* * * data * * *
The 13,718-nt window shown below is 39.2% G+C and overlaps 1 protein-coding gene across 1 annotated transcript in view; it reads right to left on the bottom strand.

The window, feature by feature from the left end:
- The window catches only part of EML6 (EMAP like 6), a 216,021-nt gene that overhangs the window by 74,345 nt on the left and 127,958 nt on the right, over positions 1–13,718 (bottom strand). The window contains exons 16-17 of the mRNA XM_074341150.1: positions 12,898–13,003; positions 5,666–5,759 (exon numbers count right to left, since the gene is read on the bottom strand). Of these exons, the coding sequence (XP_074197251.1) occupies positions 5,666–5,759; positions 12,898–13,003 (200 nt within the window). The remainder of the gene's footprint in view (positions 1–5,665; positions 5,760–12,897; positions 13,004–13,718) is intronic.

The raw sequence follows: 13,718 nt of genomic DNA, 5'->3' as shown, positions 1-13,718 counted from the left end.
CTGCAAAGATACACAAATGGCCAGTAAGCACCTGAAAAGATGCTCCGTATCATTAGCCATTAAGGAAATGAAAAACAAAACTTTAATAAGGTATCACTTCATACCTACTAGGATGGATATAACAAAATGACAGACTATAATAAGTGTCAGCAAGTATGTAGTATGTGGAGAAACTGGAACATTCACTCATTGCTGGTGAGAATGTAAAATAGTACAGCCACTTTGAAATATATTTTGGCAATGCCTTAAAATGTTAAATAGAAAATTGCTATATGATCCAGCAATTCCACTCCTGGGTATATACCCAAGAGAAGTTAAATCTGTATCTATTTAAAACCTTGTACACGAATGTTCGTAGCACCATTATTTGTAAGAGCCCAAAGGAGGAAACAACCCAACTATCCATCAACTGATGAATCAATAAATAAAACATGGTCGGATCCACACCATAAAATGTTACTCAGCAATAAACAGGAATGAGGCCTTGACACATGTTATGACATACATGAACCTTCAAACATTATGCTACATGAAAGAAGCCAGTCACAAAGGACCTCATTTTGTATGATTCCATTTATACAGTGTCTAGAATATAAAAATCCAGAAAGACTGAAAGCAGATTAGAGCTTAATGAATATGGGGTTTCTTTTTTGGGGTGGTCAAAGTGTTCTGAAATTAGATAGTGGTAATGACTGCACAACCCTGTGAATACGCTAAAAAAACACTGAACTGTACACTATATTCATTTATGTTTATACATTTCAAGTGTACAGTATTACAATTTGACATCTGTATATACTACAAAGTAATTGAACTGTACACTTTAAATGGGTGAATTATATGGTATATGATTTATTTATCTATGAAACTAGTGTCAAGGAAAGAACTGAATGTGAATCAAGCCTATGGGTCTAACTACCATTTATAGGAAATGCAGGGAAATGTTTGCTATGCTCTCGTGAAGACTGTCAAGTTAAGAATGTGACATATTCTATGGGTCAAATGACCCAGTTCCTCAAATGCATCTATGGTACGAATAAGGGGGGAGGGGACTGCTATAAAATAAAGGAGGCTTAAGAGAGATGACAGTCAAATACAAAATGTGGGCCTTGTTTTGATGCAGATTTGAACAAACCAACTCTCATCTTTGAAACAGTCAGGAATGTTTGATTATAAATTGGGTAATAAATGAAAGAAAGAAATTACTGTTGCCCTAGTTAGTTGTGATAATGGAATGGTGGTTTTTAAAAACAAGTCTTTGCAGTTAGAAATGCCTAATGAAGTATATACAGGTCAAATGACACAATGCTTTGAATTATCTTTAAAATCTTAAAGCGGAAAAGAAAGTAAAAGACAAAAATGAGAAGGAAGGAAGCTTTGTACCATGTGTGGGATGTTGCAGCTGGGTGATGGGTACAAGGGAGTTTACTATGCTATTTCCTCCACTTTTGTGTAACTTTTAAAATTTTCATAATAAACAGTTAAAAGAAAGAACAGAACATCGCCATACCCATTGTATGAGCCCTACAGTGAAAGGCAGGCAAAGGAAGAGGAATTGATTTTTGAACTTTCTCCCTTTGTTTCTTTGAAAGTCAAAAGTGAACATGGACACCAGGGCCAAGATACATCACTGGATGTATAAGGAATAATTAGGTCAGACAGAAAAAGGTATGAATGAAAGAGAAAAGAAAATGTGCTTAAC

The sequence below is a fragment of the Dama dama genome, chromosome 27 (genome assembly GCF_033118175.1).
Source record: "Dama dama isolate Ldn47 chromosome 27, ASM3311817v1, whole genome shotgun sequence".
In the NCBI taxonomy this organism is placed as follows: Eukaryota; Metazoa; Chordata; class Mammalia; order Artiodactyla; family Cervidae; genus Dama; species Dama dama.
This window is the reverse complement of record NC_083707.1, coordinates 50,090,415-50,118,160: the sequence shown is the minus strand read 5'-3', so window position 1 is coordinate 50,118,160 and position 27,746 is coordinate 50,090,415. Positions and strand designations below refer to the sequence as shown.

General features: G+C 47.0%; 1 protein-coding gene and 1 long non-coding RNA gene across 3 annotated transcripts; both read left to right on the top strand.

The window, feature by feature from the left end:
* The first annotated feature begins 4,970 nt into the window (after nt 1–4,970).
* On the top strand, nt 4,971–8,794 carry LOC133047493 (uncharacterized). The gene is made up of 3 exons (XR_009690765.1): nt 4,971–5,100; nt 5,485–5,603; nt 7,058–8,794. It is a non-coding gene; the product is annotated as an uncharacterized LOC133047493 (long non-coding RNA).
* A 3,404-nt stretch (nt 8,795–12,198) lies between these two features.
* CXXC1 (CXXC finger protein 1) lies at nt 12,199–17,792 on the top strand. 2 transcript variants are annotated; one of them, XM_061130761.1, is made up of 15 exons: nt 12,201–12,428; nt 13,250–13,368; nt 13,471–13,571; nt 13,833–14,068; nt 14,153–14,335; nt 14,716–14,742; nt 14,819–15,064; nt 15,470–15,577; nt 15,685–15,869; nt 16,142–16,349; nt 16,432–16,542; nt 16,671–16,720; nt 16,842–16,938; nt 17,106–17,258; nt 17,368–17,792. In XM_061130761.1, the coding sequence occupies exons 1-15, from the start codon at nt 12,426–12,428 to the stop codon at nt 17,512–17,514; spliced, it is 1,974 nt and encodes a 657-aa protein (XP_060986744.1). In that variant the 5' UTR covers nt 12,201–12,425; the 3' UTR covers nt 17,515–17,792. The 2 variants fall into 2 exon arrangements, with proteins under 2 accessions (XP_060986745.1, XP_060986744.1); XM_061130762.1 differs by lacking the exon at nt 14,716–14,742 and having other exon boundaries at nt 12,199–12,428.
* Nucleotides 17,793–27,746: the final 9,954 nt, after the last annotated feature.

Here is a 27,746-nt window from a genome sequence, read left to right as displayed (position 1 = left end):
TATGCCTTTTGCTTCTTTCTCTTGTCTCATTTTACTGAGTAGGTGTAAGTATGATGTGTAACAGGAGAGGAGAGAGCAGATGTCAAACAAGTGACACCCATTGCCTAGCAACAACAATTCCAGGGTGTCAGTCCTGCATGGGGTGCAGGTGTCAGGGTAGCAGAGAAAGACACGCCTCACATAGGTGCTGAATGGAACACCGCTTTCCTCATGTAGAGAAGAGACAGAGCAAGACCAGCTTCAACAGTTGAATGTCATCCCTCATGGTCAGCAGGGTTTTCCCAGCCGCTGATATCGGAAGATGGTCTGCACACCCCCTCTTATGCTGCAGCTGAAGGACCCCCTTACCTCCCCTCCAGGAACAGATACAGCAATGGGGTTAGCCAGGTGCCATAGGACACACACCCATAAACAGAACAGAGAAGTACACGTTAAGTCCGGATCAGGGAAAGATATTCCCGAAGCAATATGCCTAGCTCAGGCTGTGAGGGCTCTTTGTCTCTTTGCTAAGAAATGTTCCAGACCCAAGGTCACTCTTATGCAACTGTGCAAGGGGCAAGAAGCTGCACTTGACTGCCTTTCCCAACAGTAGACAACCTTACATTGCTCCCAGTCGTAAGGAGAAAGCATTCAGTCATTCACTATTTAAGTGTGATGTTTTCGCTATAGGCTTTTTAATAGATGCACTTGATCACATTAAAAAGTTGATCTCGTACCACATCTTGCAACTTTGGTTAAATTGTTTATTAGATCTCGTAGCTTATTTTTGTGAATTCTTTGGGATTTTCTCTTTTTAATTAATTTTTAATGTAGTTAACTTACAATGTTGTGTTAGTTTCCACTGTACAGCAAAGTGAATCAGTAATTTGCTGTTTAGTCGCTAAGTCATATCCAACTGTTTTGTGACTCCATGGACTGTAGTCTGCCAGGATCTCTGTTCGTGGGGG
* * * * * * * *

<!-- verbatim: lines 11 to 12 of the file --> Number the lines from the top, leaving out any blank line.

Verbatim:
The window, feature by feature from the left end:
* The first annotated feature begins 4,970 nt into the window (after nt 1–4,970).